Here's the problem: Facebook doesn't have time to "grow" into the valuation. They're worth that much to investors now. They need to prove that they are worth that kind of investment money. They need to prove that they can make the kind of money that $100+B companies make. Facebook made a TON of money today.
The size of the IPO is simply way out of scale with the actual company. Facebook had a net income of $1B last year. Companies that have market valuations around $100B make that much per month. Now, if Facebook's market cap was around $30B or $40B, I think everyone on HN would be celebrating their success, because that's a good valuation for a $1B/year company.
Not trying to nitpick on a post I mostly agree with, but the second half of that sentence would apply to late 2008, not 2012. Corporate profits are at record highs, the stock market has doubled off the lows, etc. It amazes me the denial of the phenomenal economic recovery of 2009.
If my family was on whatever other social network, I'd be there.
So perhaps we should discuss how FB actually got luck and got people to sign up instead of praising some innovative web services.
Hint: games and cat pictures.
For me, at least, that was the critical step - having a site that just worked.
but Facebook? not so much...
Seeing the sheer joy on Mark Zuckerberg's face was nice. I thought he was going to shed a tear, actually.
It's always inspiring to see a geek get his day.
Think of the effect that the Google IPO has had on access to angel and other investment capital. Two of my angels are former Googlers and my previous business was a vertical search sold right after Google IPO'd.
All our destinies are in one way or another wrapped up in this little ticker symbol for the next few years.
People who put money into Facebook early were hoping to get rich(er); they didn't do it out of the goodness our their heart. It's an SV fallacy that angels are, well, angels.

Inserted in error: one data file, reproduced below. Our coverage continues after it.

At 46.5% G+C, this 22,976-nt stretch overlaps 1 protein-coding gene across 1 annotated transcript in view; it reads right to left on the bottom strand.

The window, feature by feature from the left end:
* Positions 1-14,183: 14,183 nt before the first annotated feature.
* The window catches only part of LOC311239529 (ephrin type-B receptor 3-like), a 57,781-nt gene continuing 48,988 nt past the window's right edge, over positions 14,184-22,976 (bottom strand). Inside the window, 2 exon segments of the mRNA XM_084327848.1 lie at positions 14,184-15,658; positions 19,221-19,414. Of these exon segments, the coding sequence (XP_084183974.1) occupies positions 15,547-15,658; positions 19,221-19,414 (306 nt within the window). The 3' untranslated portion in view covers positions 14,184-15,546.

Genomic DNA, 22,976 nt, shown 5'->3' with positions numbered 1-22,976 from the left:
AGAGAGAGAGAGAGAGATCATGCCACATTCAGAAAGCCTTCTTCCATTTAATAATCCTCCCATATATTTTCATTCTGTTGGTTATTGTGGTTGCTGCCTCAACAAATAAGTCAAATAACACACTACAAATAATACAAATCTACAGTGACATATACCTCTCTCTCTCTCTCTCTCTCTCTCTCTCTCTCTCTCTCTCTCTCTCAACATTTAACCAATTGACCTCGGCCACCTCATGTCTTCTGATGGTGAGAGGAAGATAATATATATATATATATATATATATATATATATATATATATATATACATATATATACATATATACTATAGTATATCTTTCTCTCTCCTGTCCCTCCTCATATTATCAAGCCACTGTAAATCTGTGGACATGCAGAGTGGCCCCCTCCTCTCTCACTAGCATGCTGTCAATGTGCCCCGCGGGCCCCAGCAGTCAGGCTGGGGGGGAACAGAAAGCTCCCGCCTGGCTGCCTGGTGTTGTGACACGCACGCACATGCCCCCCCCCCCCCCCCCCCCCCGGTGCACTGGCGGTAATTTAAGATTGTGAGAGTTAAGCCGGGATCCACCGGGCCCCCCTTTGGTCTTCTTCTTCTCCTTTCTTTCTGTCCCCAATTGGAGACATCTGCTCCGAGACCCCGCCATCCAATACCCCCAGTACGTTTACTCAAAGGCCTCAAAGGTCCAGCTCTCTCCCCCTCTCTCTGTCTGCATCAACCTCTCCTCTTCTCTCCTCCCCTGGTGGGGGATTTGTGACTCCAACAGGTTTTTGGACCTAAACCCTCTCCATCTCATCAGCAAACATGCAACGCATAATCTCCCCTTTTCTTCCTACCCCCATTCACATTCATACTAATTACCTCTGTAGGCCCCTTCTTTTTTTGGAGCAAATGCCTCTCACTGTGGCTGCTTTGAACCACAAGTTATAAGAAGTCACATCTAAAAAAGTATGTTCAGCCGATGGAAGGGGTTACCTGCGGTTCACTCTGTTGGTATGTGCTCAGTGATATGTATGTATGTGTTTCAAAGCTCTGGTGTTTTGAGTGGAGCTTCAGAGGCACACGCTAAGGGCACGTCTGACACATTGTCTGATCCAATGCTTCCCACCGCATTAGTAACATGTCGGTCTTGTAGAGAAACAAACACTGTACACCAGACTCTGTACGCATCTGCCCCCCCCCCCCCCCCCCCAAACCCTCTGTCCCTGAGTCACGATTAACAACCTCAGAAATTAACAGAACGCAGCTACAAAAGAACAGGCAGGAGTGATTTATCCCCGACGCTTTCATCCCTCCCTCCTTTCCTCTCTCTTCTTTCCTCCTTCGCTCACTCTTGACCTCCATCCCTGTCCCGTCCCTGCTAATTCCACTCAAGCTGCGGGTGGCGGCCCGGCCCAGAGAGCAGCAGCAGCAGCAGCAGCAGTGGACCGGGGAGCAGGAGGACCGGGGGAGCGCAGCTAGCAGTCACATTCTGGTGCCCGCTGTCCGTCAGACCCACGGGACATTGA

No, I'm much more concerned with the bets the fund in which my dad's union's retirement pension plan is coming from.
The best explanation I can come up with is that FB benefits from its massive base of engaged users. I imagine there are a great many individual investors who are torn between wanting to participate in "internet tech" and wanting to not invest in what they don't understand. FB comes along and I imagine many of them to reason "I use it all the time, therefore I understand it". I believe Microsoft has also benefited from this effect.
These people believe they are value investing, not playing the market.
Microsoft also sold products, and had a very strong revenue stream from that. Hype helped MS grow, but their core business fundamentals have traditionally been pretty strong.
Facebook seems overvalued by at least 300%, maybe more. A quick look at tech companies that have about $100 billion market cap(like Facebook), and the closest comparison I can come to is Oracle. Unfortunately, the comparison doesn't look good for Facebook.
Oracle's revenue for 2011 was around $35 billion, which is 10 times Facebook's. Net income was around $8.5 billion(from here: http://www.oracle.com/us/corporate/investor-relations/financ... ). Facebook, according to their SEC filings, had a net income of $1 billion in 2011.
I think that Facebook's valuation is driven entirely by hype, which really means that the stock should perform quite well for the next 30-60 days, until Q2 earnings are released. At that point, I have a feeling that it will drop when investors realize that FB isn't pulling in nearly as much money as their stock is indicating.
To me a wake-up call was a huge investment that FB accepted from DST.
(As an example very few swimmers are probably jealous with Michael Phelps success because he totally earned it. )
In my opinion anyway, FB still seems to be in the "do something big, figure out how to profit from it later" stage. That's all well and good, but I don't know that it's $130+ per active user good.
How many ad banners are these people going to click? To put this in perspective, the initial valuation of $104B is over 2/3 the entire amount of money spent on all advertising in the US last year ($141B).
They could also use some of the IPO money to acquire Bing and somehow mold if with the Facebook.